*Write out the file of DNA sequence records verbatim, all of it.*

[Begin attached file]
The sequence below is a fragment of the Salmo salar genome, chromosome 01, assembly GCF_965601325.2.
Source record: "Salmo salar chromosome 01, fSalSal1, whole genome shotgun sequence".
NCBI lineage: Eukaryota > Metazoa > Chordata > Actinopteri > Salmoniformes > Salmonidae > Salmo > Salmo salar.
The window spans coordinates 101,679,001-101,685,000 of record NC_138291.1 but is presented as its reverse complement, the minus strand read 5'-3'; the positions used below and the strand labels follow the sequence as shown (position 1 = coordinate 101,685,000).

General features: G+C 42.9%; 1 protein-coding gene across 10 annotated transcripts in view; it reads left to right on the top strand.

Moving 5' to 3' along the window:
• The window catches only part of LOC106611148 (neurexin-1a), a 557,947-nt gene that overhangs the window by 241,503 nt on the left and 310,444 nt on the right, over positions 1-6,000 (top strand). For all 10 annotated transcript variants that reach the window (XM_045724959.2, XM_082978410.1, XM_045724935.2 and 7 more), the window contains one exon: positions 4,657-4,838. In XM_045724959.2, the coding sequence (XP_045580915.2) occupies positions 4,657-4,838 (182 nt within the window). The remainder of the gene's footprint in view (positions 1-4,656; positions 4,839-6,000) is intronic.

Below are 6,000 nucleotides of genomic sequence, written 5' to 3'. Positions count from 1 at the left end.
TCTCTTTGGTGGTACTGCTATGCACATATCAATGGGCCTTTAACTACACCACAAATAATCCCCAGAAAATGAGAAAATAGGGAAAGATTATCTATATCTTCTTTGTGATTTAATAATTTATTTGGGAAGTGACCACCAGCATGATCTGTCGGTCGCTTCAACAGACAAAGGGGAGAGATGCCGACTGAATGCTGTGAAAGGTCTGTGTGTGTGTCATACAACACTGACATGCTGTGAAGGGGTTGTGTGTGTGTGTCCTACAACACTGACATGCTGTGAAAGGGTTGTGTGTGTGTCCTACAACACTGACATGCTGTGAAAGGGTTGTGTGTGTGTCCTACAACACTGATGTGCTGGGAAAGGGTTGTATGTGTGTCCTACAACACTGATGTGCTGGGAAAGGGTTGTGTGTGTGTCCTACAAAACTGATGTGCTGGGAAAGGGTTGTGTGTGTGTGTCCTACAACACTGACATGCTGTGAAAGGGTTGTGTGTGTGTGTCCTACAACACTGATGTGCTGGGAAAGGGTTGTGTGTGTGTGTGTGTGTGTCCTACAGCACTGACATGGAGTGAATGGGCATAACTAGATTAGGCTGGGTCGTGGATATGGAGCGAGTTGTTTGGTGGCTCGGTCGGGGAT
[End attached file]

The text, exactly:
The sequence below is a fragment of the Salmo salar genome, chromosome 01, assembly GCF_965601325.2.
Source record: "Salmo salar chromosome 01, fSalSal1, whole genome shotgun sequence".
NCBI lineage: Eukaryota > Metazoa > Chordata > Actinopteri > Salmoniformes > Salmonidae > Salmo > Salmo salar.
The window spans coordinates 101,679,001-101,685,000 of record NC_138291.1 but is presented as its reverse complement, the minus strand read 5'-3'; the positions used below and the strand labels follow the sequence as shown (position 1 = coordinate 101,685,000).

General features: G+C 42.9%; 1 protein-coding gene across 10 annotated transcripts in view; it reads left to right on the top strand.

Moving 5' to 3' along the window:
• The window catches only part of LOC106611148 (neurexin-1a), a 557,947-nt gene that overhangs the window by 241,503 nt on the left and 310,444 nt on the right, over positions 1-6,000 (top strand). For all 10 annotated transcript variants that reach the window (XM_045724959.2, XM_082978410.1, XM_045724935.2 and 7 more), the window contains one exon: positions 4,657-4,838. In XM_045724959.2, the coding sequence (XP_045580915.2) occupies positions 4,657-4,838 (182 nt within the window). The remainder of the gene's footprint in view (positions 1-4,656; positions 4,839-6,000) is intronic.

Below are 6,000 nucleotides of genomic sequence, written 5' to 3'. Positions count from 1 at the left end.
TCTCTTTGGTGGTACTGCTATGCACATATCAATGGGCCTTTAACTACACCACAAATAATCCCCAGAAAATGAGAAAATAGGGAAAGATTATCTATATCTTCTTTGTGATTTAATAATTTATTTGGGAAGTGACCACCAGCATGATCTGTCGGTCGCTTCAACAGACAAAGGGGAGAGATGCCGACTGAATGCTGTGAAAGGTCTGTGTGTGTGTCATACAACACTGACATGCTGTGAAGGGGTTGTGTGTGTGTGTCCTACAACACTGACATGCTGTGAAAGGGTTGTGTGTGTGTCCTACAACACTGACATGCTGTGAAAGGGTTGTGTGTGTGTCCTACAACACTGATGTGCTGGGAAAGGGTTGTATGTGTGTCCTACAACACTGATGTGCTGGGAAAGGGTTGTGTGTGTGTCCTACAAAACTGATGTGCTGGGAAAGGGTTGTGTGTGTGTGTCCTACAACACTGACATGCTGTGAAAGGGTTGTGTGTGTGTGTCCTACAACACTGATGTGCTGGGAAAGGGTTGTGTGTGTGTGTGTGTGTGTCCTACAGCACTGACATGGAGTGAATGGGCATAACTAGATTAGGCTGGGTCGTGGATATGGAGCGAGTTGTTTGGTGGCTCGGTCGGGGAT